Key Considerations for Compliance to the ICH-GCP Guideline (R2): Quality Risk Management
So you’re wondering about the recent adoption of the Good Clinical Practices (ICH E6 Guideline, R2) and how it applies to your organization. Perhaps one of the biggest changes is the incorporation of Quality Risk Management (QRM) principles to the design and execution of Clinical Trials. QRM has been around for more than ten years, largely in the manufacturing arena, and outlines the key steps for assessing, controlling, reviewing, and communicating risk (see diagram 1 below).
At first glance, this may feel like just another set of required tasks and documentation for an already burdened clinical organization. In fact, when done correctly QRM can save time and critical resources in the full clinical trial life cycle; from trial design, conduct, and oversight, to data recording and regulatory reporting. Below are a few points to consider;
- We are not starting from scratch. The ICH Q9 Guidance Document provides step by step guidance for setting up and executing QRM and provides useful tools for assessing and documenting risk.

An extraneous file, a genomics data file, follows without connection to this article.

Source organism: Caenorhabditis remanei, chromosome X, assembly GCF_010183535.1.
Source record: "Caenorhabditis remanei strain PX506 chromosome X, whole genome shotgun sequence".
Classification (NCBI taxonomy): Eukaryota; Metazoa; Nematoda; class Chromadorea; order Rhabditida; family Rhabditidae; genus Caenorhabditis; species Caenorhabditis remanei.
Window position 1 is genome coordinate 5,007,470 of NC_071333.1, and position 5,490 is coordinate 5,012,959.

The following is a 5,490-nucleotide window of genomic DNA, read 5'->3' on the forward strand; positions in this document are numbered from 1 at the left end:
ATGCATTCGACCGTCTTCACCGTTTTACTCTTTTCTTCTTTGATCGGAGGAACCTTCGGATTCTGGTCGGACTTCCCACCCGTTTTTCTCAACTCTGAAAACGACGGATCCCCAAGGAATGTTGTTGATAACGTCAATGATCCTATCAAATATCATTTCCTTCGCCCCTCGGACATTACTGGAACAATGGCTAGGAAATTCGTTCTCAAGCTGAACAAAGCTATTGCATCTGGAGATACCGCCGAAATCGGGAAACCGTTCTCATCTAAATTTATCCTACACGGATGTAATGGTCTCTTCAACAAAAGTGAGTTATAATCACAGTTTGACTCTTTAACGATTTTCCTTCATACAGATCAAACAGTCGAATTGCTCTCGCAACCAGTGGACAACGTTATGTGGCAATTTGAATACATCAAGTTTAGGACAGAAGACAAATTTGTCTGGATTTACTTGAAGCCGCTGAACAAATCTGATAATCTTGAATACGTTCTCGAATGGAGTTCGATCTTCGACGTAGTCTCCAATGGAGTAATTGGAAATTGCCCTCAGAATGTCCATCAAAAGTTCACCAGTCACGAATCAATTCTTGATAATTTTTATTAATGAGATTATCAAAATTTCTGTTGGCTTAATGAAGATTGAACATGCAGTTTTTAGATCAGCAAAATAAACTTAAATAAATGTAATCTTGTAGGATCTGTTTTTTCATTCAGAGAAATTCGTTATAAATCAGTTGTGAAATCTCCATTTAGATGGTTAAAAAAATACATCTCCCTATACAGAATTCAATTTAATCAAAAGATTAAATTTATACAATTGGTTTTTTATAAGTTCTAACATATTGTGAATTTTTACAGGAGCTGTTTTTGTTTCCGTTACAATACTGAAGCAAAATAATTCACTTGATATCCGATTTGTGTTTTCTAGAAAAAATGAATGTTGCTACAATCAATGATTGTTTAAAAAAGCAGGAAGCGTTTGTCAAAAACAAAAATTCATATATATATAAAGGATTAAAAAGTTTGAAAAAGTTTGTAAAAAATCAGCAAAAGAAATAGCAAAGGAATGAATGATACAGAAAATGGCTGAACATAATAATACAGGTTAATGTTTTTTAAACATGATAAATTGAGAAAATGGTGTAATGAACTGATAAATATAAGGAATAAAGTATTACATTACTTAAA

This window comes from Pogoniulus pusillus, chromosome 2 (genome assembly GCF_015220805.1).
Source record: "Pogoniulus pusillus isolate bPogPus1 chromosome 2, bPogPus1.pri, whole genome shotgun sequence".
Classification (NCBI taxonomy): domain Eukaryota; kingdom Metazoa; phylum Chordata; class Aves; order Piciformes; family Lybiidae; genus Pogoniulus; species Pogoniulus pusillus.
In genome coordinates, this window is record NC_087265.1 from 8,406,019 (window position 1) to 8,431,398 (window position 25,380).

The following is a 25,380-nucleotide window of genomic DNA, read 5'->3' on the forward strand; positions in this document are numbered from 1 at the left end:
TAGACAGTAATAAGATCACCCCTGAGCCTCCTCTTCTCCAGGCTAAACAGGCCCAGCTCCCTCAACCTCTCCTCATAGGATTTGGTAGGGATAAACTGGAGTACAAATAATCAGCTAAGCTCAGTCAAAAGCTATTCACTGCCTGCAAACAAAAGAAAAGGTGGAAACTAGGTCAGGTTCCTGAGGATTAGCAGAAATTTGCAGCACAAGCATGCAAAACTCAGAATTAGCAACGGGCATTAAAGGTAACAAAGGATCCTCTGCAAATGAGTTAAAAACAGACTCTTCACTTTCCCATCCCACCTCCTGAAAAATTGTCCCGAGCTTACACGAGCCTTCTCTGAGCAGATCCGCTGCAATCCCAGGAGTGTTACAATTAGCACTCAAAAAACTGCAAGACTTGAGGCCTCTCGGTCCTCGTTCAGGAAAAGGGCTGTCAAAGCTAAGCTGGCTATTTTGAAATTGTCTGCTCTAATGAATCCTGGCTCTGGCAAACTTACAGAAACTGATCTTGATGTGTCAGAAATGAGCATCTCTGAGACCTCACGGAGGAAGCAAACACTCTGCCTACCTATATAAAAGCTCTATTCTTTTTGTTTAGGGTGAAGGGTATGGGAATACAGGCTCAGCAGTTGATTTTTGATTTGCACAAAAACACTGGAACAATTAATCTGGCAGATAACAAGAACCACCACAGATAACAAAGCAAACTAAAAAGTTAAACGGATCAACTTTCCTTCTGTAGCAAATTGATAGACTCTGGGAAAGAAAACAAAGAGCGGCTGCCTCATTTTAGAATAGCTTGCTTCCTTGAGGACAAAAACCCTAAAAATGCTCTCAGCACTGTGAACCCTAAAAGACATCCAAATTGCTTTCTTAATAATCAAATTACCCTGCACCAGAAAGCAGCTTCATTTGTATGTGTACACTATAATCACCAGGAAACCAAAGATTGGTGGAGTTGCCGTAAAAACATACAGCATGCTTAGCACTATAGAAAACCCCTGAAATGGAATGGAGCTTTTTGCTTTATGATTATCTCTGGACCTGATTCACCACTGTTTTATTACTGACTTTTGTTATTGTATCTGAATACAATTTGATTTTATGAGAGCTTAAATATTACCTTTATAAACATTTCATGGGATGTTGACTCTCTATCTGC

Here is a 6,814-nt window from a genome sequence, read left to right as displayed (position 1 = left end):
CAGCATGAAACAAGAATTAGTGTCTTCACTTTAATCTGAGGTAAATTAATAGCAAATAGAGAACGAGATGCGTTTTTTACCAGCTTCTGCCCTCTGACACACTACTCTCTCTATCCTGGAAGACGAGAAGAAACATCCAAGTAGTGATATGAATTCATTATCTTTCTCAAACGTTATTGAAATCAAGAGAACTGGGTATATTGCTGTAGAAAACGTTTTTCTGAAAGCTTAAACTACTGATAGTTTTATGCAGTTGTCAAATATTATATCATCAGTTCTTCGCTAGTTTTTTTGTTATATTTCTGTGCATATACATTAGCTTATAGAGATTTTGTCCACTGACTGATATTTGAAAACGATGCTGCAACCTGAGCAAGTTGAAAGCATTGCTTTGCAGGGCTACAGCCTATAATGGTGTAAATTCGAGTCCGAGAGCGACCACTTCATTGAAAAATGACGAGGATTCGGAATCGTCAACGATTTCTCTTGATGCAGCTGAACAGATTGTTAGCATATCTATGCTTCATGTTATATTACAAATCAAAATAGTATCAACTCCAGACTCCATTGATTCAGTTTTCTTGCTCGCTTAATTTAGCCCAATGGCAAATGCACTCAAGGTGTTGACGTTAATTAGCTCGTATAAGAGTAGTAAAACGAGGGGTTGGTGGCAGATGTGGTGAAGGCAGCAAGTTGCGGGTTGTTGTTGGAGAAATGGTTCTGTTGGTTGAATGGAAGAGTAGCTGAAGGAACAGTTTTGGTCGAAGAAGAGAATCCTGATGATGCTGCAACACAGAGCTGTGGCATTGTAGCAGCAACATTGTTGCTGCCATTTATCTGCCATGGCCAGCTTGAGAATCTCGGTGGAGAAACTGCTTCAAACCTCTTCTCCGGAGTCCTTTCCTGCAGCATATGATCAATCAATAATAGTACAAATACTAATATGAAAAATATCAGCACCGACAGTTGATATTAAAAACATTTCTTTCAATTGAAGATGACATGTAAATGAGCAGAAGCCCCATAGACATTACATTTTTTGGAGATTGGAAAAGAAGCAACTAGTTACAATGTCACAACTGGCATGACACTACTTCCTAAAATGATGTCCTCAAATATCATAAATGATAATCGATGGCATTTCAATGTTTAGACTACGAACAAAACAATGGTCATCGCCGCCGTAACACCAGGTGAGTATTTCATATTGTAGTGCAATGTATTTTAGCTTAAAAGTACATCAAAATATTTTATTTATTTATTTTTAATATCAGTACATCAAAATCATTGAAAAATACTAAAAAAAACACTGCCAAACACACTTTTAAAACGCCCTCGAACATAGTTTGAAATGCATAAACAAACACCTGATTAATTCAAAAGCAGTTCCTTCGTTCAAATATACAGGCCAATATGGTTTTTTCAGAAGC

- We are not the first to utilize QRM. As noted above, manufacturing has been following QRM principles for more than ten years. We have colleagues, consultants, articles, and best practices to get us quickly up the learning curve.
- The foundation of QRM is to ensure patient/subject safety – and that’s what we do every day in Clinical. QRM just provides a logical step-wise process for doing what we have always done in Clinical.
- QRM forces up front discussion and evaluation of risk, ensuring a proactive rather than reactive approach to risk management. The sooner risk can be identified, the easier it is to address and resolve, saving time and resources at the back-end.
- QRM allows Clinical leadership to focus resources on the highest risk areas and therefore utilize staff more efficiently and effectively.
- Enterprise-wide use of QRM means Senior Management can roll up risk across the entire development lifecycle, leading to better budget and timeline projections as well as making informed go/no-go decisions.
- Demonstrated adherence to QRM provides assurance to regulatory agencies that risks are being minimized. The may lead to fewer/shorter inspections.
Hopefully, you see the benefits of embracing QRM processes in your Clinical organization, especially now that ICH-GCP requires it. So what are the next steps? In our next blog post, we will outline the steps for defining a roadmap to identify, evaluate, control, communicate, review, and report QRM across the various functions and departments within your organization.